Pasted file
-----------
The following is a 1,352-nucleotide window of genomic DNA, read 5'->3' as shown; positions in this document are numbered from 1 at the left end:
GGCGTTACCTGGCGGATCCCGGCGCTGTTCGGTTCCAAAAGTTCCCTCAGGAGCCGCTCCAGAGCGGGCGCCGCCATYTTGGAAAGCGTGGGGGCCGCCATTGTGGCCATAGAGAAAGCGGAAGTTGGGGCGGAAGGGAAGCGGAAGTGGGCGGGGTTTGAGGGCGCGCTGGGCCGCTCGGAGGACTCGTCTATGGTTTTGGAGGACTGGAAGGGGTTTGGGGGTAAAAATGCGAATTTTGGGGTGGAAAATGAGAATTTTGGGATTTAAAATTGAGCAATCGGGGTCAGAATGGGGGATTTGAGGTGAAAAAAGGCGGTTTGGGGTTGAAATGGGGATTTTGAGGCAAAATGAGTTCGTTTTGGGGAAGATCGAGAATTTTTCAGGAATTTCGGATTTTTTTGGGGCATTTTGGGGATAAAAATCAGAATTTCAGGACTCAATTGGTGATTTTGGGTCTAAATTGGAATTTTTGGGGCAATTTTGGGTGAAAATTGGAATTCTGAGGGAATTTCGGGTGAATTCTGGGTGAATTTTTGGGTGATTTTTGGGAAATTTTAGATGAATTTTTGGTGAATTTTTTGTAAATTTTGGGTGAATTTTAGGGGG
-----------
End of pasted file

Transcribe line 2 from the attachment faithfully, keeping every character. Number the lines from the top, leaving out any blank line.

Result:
GGCGTTACCTGGCGGATCCCGGCGCTGTTCGGTTCCAAAAGTTCCCTCAGGAGCCGCTCCAGAGCGGGCGCCGCCATYTTGGAAAGCGTGGGGGCCGCCATTGTGGCCATAGAGAAAGCGGAAGTTGGGGCGGAAGGGAAGCGGAAGTGGGCGGGGTTTGAGGGCGCGCTGGGCCGCTCGGAGGACTCGTCTATGGTTTTGGAGGACTGGAAGGGGTTTGGGGGTAAAAATGCGAATTTTGGGGTGGAAAATGAGAATTTTGGGATTTAAAATTGAGCAATCGGGGTCAGAATGGGGGATTTGAGGTGAAAAAAGGCGGTTTGGGGTTGAAATGGGGATTTTGAGGCAAAATGAGTTCGTTTTGGGGAAGATCGAGAATTTTTCAGGAATTTCGGATTTTTTTGGGGCATTTTGGGGATAAAAATCAGAATTTCAGGACTCAATTGGTGATTTTGGGTCTAAATTGGAATTTTTGGGGCAATTTTGGGTGAAAATTGGAATTCTGAGGGAATTTCGGGTGAATTCTGGGTGAATTTTTGGGTGATTTTTGGGAAATTTTAGATGAATTTTTGGTGAATTTTTTGTAAATTTTGGGTGAATTTTAGGGGG